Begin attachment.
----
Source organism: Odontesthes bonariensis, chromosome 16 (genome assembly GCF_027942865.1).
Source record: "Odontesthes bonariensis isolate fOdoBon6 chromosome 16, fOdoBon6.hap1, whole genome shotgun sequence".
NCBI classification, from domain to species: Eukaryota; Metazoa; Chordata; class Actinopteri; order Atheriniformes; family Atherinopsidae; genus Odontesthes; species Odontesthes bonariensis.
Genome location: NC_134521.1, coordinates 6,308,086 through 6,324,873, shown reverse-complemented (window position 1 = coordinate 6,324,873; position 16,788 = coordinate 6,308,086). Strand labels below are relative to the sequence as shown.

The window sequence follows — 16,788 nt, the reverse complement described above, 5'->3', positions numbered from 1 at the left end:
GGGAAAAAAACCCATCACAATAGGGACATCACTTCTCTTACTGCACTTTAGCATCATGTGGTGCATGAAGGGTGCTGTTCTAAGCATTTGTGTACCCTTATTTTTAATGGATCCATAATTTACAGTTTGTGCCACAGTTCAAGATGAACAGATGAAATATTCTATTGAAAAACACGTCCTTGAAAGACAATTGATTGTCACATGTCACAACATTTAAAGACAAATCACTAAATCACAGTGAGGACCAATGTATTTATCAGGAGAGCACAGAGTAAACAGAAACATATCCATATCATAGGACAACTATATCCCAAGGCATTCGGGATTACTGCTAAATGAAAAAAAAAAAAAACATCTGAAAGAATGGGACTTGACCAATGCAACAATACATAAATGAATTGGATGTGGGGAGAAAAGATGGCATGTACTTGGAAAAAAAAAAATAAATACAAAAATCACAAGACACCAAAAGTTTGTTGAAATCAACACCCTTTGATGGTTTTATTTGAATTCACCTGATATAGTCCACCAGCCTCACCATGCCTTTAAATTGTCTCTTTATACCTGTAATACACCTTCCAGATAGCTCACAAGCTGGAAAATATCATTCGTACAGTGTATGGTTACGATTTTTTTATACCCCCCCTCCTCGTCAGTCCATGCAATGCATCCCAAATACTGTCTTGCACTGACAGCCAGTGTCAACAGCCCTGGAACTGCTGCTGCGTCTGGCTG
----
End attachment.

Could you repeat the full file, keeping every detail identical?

Source organism: Odontesthes bonariensis, chromosome 16 (genome assembly GCF_027942865.1).
Source record: "Odontesthes bonariensis isolate fOdoBon6 chromosome 16, fOdoBon6.hap1, whole genome shotgun sequence".
NCBI classification, from domain to species: Eukaryota; Metazoa; Chordata; class Actinopteri; order Atheriniformes; family Atherinopsidae; genus Odontesthes; species Odontesthes bonariensis.
Genome location: NC_134521.1, coordinates 6,308,086 through 6,324,873, shown reverse-complemented (window position 1 = coordinate 6,324,873; position 16,788 = coordinate 6,308,086). Strand labels below are relative to the sequence as shown.

The window sequence follows — 16,788 nt, the reverse complement described above, 5'->3', positions numbered from 1 at the left end:
GGGAAAAAAACCCATCACAATAGGGACATCACTTCTCTTACTGCACTTTAGCATCATGTGGTGCATGAAGGGTGCTGTTCTAAGCATTTGTGTACCCTTATTTTTAATGGATCCATAATTTACAGTTTGTGCCACAGTTCAAGATGAACAGATGAAATATTCTATTGAAAAACACGTCCTTGAAAGACAATTGATTGTCACATGTCACAACATTTAAAGACAAATCACTAAATCACAGTGAGGACCAATGTATTTATCAGGAGAGCACAGAGTAAACAGAAACATATCCATATCATAGGACAACTATATCCCAAGGCATTCGGGATTACTGCTAAATGAAAAAAAAAAAAAACATCTGAAAGAATGGGACTTGACCAATGCAACAATACATAAATGAATTGGATGTGGGGAGAAAAGATGGCATGTACTTGGAAAAAAAAAAATAAATACAAAAATCACAAGACACCAAAAGTTTGTTGAAATCAACACCCTTTGATGGTTTTATTTGAATTCACCTGATATAGTCCACCAGCCTCACCATGCCTTTAAATTGTCTCTTTATACCTGTAATACACCTTCCAGATAGCTCACAAGCTGGAAAATATCATTCGTACAGTGTATGGTTACGATTTTTTTATACCCCCCCTCCTCGTCAGTCCATGCAATGCATCCCAAATACTGTCTTGCACTGACAGCCAGTGTCAACAGCCCTGGAACTGCTGCTGCGTCTGGCTG